apache license 2.0 for consideration

Roy T. Fielding fielding at apache.org
Thu Feb 19 21:10:36 UTC 2004

> Because the MIT license is a blanket grant of permission, almost 
> without
> restriction:

That is completely irrelevant.  Unlike copyright, a patent does not
move along with the work.  The patent may be owned by a completely
separate company of which the author is totally unaware at the time
of distribution.

Aside from that, there are no implied licenses to third parties.
Just because a person has received software from one company, indicating
that the company wished that person to use the software (an implied 
does not imply that the person can give the same software to a third
person and the implied license along with it.  The GPL has a stronger
restriction here in order to prevent the first person from receiving
the software as GPL in the first place; no such restriction is true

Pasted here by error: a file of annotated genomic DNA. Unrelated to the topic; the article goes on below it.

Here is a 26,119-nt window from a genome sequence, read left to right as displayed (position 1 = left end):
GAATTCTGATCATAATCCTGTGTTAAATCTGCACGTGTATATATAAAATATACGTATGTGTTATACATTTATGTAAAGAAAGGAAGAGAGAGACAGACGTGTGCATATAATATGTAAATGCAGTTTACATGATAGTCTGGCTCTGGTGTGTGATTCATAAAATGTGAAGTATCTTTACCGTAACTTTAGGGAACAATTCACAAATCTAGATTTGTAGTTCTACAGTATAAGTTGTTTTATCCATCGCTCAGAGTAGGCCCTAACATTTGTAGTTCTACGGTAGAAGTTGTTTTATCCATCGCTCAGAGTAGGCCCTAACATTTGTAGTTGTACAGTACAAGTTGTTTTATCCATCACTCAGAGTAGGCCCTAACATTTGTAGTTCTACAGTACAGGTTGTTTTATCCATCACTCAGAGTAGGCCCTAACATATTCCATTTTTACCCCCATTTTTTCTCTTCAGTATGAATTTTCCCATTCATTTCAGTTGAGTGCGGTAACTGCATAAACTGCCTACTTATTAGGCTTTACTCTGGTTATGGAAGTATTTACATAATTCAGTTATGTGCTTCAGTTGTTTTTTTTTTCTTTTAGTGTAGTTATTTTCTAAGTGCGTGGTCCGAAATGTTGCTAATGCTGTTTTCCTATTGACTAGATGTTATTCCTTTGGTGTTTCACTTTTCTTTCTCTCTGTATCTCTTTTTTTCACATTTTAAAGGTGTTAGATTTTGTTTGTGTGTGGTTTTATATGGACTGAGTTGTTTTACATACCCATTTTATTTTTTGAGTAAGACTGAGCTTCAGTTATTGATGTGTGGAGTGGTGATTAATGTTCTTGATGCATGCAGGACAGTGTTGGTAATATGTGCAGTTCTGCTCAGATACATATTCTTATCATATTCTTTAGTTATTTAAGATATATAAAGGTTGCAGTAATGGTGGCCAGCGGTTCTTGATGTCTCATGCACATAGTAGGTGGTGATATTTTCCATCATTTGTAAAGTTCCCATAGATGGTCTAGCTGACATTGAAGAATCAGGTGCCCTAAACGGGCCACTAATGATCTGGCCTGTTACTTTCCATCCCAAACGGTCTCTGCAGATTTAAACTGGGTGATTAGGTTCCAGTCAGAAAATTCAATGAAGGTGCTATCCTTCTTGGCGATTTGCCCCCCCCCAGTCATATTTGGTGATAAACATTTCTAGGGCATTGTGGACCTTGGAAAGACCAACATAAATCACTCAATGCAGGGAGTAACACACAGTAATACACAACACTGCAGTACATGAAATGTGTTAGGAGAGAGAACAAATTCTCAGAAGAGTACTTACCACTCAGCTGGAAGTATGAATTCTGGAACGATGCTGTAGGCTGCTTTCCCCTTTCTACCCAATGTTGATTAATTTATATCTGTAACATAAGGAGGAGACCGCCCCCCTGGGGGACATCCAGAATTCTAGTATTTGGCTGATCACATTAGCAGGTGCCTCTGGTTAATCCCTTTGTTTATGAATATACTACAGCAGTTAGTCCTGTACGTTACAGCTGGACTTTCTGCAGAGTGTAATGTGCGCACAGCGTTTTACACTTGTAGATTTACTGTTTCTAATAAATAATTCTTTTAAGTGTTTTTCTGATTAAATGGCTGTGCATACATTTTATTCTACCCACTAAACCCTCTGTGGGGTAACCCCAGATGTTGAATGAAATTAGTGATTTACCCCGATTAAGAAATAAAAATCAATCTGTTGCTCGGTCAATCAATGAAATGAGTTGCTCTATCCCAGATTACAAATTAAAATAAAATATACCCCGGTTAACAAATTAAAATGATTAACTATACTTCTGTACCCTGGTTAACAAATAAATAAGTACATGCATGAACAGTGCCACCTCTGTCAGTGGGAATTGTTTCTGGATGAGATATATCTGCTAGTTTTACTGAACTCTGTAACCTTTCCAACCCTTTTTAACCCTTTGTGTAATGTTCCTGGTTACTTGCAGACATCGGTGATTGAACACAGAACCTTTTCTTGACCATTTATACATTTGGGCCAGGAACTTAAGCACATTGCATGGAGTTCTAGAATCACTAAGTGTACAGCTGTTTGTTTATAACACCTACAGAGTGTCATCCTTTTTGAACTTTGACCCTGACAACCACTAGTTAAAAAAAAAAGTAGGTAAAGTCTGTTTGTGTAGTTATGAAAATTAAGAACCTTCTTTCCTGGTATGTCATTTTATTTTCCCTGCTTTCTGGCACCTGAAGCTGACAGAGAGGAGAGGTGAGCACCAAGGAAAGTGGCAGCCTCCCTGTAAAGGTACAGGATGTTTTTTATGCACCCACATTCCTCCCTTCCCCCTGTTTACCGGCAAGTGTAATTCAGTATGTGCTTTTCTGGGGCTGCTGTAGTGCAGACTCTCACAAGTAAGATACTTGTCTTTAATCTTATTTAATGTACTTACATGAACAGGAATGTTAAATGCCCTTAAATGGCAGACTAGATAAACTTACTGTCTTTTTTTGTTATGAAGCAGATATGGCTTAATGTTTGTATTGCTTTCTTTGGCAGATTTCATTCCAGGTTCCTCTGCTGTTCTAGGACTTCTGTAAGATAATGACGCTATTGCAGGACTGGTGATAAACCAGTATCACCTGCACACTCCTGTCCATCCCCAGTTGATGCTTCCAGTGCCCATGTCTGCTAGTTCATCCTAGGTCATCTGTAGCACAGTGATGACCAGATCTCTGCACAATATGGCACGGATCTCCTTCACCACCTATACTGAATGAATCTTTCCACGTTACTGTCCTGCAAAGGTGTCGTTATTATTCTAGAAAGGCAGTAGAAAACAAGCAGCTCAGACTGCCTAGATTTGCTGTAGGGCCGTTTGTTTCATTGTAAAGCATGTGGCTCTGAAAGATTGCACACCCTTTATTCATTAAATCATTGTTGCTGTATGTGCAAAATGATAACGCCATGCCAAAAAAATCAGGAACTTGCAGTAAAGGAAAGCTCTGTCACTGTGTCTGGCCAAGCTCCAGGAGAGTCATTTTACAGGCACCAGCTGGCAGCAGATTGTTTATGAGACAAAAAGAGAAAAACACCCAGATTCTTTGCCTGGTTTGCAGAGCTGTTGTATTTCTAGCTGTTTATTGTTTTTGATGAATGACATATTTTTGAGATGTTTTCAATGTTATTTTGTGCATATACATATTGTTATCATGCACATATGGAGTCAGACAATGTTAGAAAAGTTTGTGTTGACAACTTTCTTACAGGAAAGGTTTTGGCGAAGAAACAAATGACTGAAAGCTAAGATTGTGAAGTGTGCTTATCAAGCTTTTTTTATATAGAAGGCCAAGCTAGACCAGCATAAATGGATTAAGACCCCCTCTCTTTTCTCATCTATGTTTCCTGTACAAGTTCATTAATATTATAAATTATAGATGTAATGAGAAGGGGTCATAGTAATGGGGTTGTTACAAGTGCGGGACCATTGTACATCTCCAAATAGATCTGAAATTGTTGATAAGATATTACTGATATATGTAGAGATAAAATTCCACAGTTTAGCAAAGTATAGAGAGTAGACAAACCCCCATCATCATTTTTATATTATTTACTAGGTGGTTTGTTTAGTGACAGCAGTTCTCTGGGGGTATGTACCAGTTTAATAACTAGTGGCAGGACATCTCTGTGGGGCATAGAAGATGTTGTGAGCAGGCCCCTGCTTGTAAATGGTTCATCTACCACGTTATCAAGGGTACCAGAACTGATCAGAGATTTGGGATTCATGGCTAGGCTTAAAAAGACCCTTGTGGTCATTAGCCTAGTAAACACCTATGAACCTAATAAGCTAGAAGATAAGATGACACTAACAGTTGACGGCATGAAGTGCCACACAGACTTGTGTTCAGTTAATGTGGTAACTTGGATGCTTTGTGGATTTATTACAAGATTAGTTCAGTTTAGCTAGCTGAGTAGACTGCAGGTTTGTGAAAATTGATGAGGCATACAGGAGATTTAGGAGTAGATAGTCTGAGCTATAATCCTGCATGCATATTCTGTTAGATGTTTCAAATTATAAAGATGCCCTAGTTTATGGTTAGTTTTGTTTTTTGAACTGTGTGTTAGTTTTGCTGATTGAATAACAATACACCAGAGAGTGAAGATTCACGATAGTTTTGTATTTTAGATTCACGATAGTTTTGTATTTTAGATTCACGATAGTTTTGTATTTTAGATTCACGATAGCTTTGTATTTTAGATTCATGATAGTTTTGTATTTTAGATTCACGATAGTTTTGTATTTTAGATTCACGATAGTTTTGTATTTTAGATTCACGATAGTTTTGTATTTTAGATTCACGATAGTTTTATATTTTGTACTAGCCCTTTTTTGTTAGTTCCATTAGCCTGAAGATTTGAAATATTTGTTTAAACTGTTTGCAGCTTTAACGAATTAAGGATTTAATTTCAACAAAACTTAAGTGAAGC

of any other license.  If you argue that such a restriction is
necessary for compatibility with the GPL, then no license is compatible
with the GPL (including itself, because the patent may be approved
after the initial GPL distributions).

The point I am making is that the Apache License does not have any
additional restrictions over the GPL.  A derivative work that is
distributed under only the GPL license does satisfy every single
condition or restriction in the Apache License.  If a patent does show
up and a lawsuit ensues, then for those people the Apache License
becomes no more permissive than the GPL.


license-discuss archive is at http://crynwr.com/cgi-bin/ezmlm-cgi?3

More information about the License-discuss mailing list